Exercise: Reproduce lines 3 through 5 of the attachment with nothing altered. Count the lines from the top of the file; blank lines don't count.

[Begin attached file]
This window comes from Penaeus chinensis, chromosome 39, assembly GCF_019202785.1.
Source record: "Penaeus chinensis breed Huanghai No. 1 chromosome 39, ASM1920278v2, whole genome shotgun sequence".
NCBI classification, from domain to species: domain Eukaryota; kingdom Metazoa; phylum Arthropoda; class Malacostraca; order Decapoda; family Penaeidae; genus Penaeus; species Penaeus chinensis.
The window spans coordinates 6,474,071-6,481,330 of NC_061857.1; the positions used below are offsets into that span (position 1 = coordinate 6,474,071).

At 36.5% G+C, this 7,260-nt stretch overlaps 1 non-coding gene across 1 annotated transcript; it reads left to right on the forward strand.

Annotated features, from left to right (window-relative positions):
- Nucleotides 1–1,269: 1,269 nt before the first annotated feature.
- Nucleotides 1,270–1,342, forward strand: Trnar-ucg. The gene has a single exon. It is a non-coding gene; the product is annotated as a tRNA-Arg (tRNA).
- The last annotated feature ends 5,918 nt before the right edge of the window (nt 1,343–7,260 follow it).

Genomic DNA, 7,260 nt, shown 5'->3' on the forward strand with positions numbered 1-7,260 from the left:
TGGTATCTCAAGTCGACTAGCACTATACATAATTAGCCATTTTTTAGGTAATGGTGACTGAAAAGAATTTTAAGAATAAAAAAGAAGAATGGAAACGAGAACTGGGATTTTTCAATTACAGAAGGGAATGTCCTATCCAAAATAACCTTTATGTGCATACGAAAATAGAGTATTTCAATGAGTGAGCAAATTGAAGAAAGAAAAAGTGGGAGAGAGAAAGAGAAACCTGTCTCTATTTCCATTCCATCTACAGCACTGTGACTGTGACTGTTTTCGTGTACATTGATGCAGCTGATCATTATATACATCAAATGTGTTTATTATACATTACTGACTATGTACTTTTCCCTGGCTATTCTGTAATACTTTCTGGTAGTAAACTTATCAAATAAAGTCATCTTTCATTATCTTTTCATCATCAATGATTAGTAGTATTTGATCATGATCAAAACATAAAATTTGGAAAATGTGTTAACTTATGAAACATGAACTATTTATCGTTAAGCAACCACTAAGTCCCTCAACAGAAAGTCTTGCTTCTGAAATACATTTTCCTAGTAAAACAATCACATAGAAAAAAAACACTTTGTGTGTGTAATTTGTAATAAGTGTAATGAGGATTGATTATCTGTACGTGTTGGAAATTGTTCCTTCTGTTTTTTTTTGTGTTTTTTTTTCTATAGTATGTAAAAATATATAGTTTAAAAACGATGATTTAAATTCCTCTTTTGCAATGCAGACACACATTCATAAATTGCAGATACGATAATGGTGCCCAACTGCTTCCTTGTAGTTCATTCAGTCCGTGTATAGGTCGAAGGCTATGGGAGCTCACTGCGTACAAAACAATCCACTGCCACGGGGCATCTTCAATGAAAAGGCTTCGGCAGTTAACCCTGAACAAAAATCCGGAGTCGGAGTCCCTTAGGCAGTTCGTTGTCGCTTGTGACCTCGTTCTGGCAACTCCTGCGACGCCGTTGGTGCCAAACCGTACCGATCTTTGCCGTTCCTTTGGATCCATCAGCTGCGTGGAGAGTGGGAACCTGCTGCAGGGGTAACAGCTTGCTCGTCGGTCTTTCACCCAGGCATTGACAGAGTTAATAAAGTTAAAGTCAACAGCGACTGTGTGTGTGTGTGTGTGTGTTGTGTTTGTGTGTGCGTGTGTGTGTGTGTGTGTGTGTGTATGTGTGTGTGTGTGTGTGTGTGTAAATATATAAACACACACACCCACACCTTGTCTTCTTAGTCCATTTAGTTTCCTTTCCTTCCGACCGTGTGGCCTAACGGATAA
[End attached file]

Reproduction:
NCBI classification, from domain to species: domain Eukaryota; kingdom Metazoa; phylum Arthropoda; class Malacostraca; order Decapoda; family Penaeidae; genus Penaeus; species Penaeus chinensis.
The window spans coordinates 6,474,071-6,481,330 of NC_061857.1; the positions used below are offsets into that span (position 1 = coordinate 6,474,071).

At 36.5% G+C, this 7,260-nt stretch overlaps 1 non-coding gene across 1 annotated transcript; it reads left to right on the forward strand.